Pablo de Castro, https://orcid.org/0000-0001-6300-1033 We are delighted to be able to welcome the BE OPEN project to our forthcoming Nov 18-20 euroCRIS strategic membership meeting in Münster. Today we received a confirmation that Kristel Palts from the German Aerospace Center DLR will deliver a project talk for this European forum and oBsErvatory for OPEN science in transport.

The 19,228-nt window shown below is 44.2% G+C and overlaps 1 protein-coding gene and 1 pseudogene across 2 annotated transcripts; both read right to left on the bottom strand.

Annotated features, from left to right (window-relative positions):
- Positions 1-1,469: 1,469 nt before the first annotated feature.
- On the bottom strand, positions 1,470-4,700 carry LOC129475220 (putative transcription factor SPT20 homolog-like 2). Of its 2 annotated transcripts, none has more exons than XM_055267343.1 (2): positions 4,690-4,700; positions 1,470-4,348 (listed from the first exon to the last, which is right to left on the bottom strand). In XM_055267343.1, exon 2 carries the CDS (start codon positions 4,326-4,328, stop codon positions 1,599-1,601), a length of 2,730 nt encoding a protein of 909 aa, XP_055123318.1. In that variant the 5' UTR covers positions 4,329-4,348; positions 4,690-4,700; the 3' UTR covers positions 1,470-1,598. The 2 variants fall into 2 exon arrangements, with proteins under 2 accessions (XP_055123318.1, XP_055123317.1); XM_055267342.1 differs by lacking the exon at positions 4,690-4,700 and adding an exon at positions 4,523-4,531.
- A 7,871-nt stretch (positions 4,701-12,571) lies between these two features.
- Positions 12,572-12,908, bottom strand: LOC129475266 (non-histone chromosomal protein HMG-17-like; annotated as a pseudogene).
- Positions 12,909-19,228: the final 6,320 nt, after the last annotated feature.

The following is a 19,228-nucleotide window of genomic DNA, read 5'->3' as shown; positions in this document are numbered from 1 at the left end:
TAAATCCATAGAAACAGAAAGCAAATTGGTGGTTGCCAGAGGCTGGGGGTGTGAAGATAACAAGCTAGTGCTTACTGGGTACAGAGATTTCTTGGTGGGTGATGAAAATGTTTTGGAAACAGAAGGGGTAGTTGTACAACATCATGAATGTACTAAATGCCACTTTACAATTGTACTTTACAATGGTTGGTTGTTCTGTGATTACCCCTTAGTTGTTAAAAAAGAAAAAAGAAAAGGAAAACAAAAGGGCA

This BE OPEN talk will be placed in a session on Wed Nov 20th devoted to ‘subject based research information management systems’. It may be a little early yet to speak about subject-based CRISs, as there’s none of them running in a fully operational mode yet, but it’s definitely a good opportunity to discuss the challenges they face and the opportunities they offer. In this session, together with this disciplinary initiative to implement Open Science in the (very wide) domain of Transport, we will also have a presentation addressing the WheatVIVO initiative, an equally ambitious attempt to map the worldwide research activity taking place in the area of wheat. It is not difficult to see an emerging trend to approach Open Science implementation as a subject-specific endeavour. This makes total sense conceptually given the significant differences in the implications of Open Science across disciplines. In fact what one finds most surprising is that it has taken us so long to get there (or, to be more precise, to try to get there). Initiatives like the BE OPEN project activity held in Dublin a few weeks ago at the ETC2019 Conference on Transport feel like exactly the way to go – that is, bringing Open Science to researchers wherever they happen to meet. It is difficult however to catch their attention among so many attractions – an event like ETC2019 is like a sweet shop for a researcher in the domain, and a discussion on research datasets is probably not the sweetest delicacy around – but this was just a first experience anyway. It’s not hard to tell that things will get better in time as the project consolidates. In the meantime, we have all these Open Science advocates working very hard at the coalface in their institutions trying to persuade ‘their’ researchers that research data management and sharing is the right way to go – including those working in the area of Transport wherever the institution is active in the field. So the rationale for having invited BE OPEN to be in Münster for a discussion with the (mostly institutional) research administrators is to explore whether there could be mechanisms to share the burden of the advocacy. Every institutional Open Science advocate knows how hard is to directly try and persuade researchers to do the right thing with their research data, even within an institution supported by the right funder policies. From this perspective, trying to do this as an outsider sounds like mission impossible. However, there could perhaps be opportunities for teaming up for the purpose, i.e. for the BE OPEN project to re-use and build on top of all the work that is being carried out at the coalface at practically every research-performing institution in Europe. The way to do this is precisely what we would like to have the chance to discuss in Münster, because it’s highly technical and related to the long effort euroCRIS has been putting in to make institutional research information management systems more interoperable with each other and with external stakeholders like OpenAIRE. These systems contain a lot of very valuable research information – not just research datasets themselves, but a dense network of links between persons, organisations, funded projects, publications, datasets, other outputs (patents) and research equipment and facilities. If it were feasible to have the input from this dense institutional network exposed, aggregated and merged, we could be on our way to building a large disciplinary research graph. The time may be ripe for this – exposing, aggregating and merging is exactly what the OpenAIRE project is currently doing (in collaboration with euroCRIS in the area of research information management systems) and research graphs is precisely the topic my colleague Jan Dvořák has addressed in his recent blogpost. We haven’t yet got as far as addressing all the CERIF entities mentioned above, but this again will be a question of time. Unless of course we somehow decide as a community that it’s better not to do it. It sometimes feels like we (as a community) never miss an opportunity to miss an opportunity. This approach involves potential data protection issues that need to be carefully discussed, and various private companies thirsty for the public data will be in the room. But this is our public data, the knowledge commons we are trying to protect, curate and make public for the public good. We’re in for a fascinating discussion. My only regret as the chef behind the menu that will be served in Münster is that this particular delicacy will arrive towards the end of the feast at a time when many of the most expert, most insightful gourmets may already have left the meeting. But it should still be good fun.